October 12, traditionally remembered as the day Christopher Columbus arrived at the Americas in 1492, is causing controversy on and off the Internet. Points of view on the subject are both conflicting and converging: many commemorate the arrival of what they see as the modernization of the continent, while others protest what they see as the start of an economic pillage, the consequences of which can still be seen today.
Social networks were blazing with the Spanish-speaking voices of activists defending the legacy of the indigenous civilizations of the continent, sharing photos of protests against the celebration of October 12 and recalling the disadvantages that these groups suffer today. Others insist that it is necessary to leave the past behind and celebrate the fusion of cultures that was a result of the Spanish colonization.
Numerous memes and messages debated, challenged and disputed throughout the day.
However, reactions didn't just come from Latin America: many Spanish users were also protesting against the celebration of Hispanic Day, which takes place on the same day. The Iberian Twittersphere saw attacks against the government and rejections of the legacy of the colonization.
Similarly, there were displays of support for Spain and the unity of the kingdom in times of crisis.
Ultimately, one common course connected the reactions, and it was the hashtag contending that October 12 is nothing to celebrate #nadaquecelebrar.
The hashtag was still trending after October 12 and prompted not only opinions and images, but also demonstrations and protests from indigenous communities who view the disregard for their rights as much more than just part of a distant historic past.
A large number of tweets deemed the process of colonization genocide, questioning the traditional discourse narrating the arrival of the Spanish Crown to the region, and highlighting the fact that even today it is other people who are profiting from the riches.
— Noe (@noelia__romero) octubre 12, 2015
Nunca descubrimos América, masacramos y sometimos un continente y sus culturas en nombre de Dios. Nada que celebrar. pic.twitter.com/OvzdLx13u0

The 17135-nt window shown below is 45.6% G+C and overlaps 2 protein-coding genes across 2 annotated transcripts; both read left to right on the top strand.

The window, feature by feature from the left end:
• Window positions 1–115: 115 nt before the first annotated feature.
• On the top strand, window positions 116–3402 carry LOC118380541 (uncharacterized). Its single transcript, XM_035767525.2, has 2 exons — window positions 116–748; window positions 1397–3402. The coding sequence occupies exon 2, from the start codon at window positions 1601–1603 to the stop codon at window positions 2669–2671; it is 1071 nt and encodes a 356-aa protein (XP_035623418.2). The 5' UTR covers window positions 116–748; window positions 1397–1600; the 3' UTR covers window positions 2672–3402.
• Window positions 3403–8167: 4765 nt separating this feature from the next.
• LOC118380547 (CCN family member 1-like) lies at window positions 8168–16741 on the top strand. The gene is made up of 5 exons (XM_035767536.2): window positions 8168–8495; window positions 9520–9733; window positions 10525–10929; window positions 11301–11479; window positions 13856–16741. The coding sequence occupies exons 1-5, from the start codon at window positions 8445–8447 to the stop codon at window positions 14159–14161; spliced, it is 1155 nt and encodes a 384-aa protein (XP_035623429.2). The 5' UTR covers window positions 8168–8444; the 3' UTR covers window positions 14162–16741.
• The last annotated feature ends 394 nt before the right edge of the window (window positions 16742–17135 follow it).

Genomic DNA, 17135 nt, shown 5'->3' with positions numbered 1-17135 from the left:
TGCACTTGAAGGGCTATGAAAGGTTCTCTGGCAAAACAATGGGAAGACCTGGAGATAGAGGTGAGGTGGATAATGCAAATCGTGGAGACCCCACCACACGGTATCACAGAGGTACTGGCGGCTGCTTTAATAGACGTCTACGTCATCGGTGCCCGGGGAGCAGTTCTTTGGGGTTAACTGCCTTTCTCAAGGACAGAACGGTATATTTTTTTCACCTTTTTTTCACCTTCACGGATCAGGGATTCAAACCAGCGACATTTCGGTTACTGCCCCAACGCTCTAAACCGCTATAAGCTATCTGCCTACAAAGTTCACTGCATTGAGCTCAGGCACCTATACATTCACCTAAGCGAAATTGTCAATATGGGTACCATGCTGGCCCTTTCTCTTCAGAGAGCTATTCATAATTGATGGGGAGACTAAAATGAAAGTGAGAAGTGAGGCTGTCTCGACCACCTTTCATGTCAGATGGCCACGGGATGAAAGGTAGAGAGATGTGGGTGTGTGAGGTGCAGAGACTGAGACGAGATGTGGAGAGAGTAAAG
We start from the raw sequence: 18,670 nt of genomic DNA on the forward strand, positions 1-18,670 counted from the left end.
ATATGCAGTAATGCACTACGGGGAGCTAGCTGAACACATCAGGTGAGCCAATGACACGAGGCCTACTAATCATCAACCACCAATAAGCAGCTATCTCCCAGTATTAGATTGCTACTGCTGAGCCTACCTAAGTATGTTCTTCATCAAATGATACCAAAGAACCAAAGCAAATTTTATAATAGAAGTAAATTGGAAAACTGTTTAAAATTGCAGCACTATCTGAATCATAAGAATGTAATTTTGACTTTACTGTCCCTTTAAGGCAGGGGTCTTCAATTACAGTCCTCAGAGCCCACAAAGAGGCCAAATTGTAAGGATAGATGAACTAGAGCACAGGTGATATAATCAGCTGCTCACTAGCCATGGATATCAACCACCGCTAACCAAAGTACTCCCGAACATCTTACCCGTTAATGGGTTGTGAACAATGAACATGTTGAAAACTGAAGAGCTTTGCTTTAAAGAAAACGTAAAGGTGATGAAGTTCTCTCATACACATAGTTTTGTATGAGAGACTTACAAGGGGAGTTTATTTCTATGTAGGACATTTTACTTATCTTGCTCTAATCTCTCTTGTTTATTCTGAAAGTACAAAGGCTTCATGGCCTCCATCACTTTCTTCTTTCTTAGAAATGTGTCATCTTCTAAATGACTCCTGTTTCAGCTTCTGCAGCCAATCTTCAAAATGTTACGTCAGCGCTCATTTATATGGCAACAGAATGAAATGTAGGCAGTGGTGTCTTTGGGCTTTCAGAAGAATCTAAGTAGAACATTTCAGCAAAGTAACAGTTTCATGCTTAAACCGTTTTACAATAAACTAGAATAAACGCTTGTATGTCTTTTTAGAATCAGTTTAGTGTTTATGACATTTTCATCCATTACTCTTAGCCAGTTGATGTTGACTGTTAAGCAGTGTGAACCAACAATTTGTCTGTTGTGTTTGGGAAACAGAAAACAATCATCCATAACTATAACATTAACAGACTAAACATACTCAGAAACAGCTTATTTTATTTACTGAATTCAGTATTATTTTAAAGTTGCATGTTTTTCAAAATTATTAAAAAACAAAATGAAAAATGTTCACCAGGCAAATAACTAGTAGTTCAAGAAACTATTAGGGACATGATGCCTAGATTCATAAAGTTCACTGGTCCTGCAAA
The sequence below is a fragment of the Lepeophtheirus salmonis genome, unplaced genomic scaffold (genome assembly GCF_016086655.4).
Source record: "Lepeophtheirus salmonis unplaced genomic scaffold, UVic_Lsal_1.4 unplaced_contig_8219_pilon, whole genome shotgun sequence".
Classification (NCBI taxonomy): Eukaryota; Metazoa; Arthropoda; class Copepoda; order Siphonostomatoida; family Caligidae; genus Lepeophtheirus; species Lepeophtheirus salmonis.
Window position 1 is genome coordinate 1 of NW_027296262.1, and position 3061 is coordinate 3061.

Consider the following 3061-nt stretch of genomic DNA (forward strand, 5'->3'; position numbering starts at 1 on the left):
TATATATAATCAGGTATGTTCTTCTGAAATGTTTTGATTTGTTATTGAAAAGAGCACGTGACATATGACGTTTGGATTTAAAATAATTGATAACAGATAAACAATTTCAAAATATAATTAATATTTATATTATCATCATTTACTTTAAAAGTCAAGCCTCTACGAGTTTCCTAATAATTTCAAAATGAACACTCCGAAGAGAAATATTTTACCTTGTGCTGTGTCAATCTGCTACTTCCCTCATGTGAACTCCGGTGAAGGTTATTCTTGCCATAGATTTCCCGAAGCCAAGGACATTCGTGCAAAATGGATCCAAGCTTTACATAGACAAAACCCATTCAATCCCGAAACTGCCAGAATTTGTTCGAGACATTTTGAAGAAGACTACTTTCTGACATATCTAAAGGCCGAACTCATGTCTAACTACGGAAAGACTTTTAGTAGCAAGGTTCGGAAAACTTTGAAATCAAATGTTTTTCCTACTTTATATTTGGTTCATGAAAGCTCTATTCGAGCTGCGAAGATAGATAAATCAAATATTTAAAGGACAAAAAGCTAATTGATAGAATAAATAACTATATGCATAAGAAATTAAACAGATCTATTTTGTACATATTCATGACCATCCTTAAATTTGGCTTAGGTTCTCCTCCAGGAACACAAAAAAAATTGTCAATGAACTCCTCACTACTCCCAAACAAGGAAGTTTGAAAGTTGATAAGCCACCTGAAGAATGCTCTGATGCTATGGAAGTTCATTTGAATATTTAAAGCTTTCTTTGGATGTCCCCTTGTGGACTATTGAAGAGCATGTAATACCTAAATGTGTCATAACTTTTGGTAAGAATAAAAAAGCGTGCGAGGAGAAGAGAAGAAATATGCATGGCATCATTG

— José María González (@JM_Kichi) octubre 12, 2015
We never discovered America, we massacred and suppressed a continent and its cultures in the name of God. Nothing to celebrate.
— Daniela (@DannielaSoto) octubre 12, 2015
#nadaquecelebrar y cual es la diferencia de hoy a hace 600 años? si igual o peor nuestras riquezas y recursos se van para el extranjero
— Jb Díaz (@Jbdiiaz) octubre 12, 2015
#nothingtocelebrate and what is the difference between today and 600 years ago? it is the same or worse our riches and resources go overseas
Azkintuwe, the newspaper of the Mapuche country, followed the march for the Mapuche community, which chose October 12 as a date to reinforce their demands in Santiago, Chile:
— Pedro Cayuqueo (@pcayuqueo) octubre 12, 2015
“March for the Mapuche Resistance
The march was also followed by the online Chilean newspaper El Observatodo, which clarified the group's demands in more detail:
Recuperar la tierra usurpada, el derecho humano a la libre determinación y sobre todo el fin a la militarización de [la región de] La Araucanía fueron los temas que marcaron la última marcha por la resistencia mapuche. La manifestación fue calificada por los organizadores con un momento para denunciar que el Estado, en defensa de los intereses del gran empresariado forestal, sigue “usurpando las tierras del pueblo mapuche, reprimiendo su lucha y criminalizando sus demandas”
Reclaiming the usurped lands, the human right to self-determination and above all an end to the militarization of the Araucania region — these were the issues raised in the latest march by the Mapuche resistance. During the protest, organizers denounced that the government, in defense of the interests of the big forestry entrepreneurs, keep “usurping the lands of the Mapuche peoples, suppressing their fight and criminalizing their demands”
The Mexican news collective Desinformémenos was particularly active. From their Twitter account, they shared numerous messages emphasizing that the main problem is that even today, indigenous communities throughout much of Latin America are still being displaced and marginalized.
— Desinformémonos (@Desinformemonos) octubre 12, 2015
Image: In 1492 the indigenous peoples were expelled from their lands. In 2015, the same. There is still so much to do.
DeRedes #Nothingtocelebrate. 1492. There is still so much to do.
The collective also used the caricature of Colombian Beto Barreto to bring attention to the economic and cultural influences that many people consider to be the cause of the occupation over the countries of Latin America by foreign forces.
— Desinformémonos (@Desinformemonos) octubre 12, 2015
Image: “Conquered once more.”
-We're going to celebrate Columbus Day proudly!
De Redes: #Nothingtocelebrate Conquered once again
Other users, such as David García, drew parallels between the economic processes that seem to connect the history and present day conditions:
— David García Rivero (@Deiv_G) octubre 12, 2015
Images: The signing of the first free-trade treaty with Spain.
Today what we are celebrating is the first treaty of free-trade in history signed by Spain. #Nothingtocelebrate
In revisiting the past, the discussion brought about discontent that underlined the complexity of the debate; for certain societies and mestiza communities, after years of influence, migration and ethnic merging it can be difficult to separate the distinctive elements of one common culture:
@LuisCarlos solo un aborigen puede hacer juicio de valor respecto a ese hecho. El resto de nosotros no existiría si no fuese por el 12-O.
— Andrés Loreto (@Andreslo85) octubre 12, 2015
@LuisCarlos only an aborigine can make a respected judgement with regards to this. The rest of us wouldn't exist if it weren't for October 12.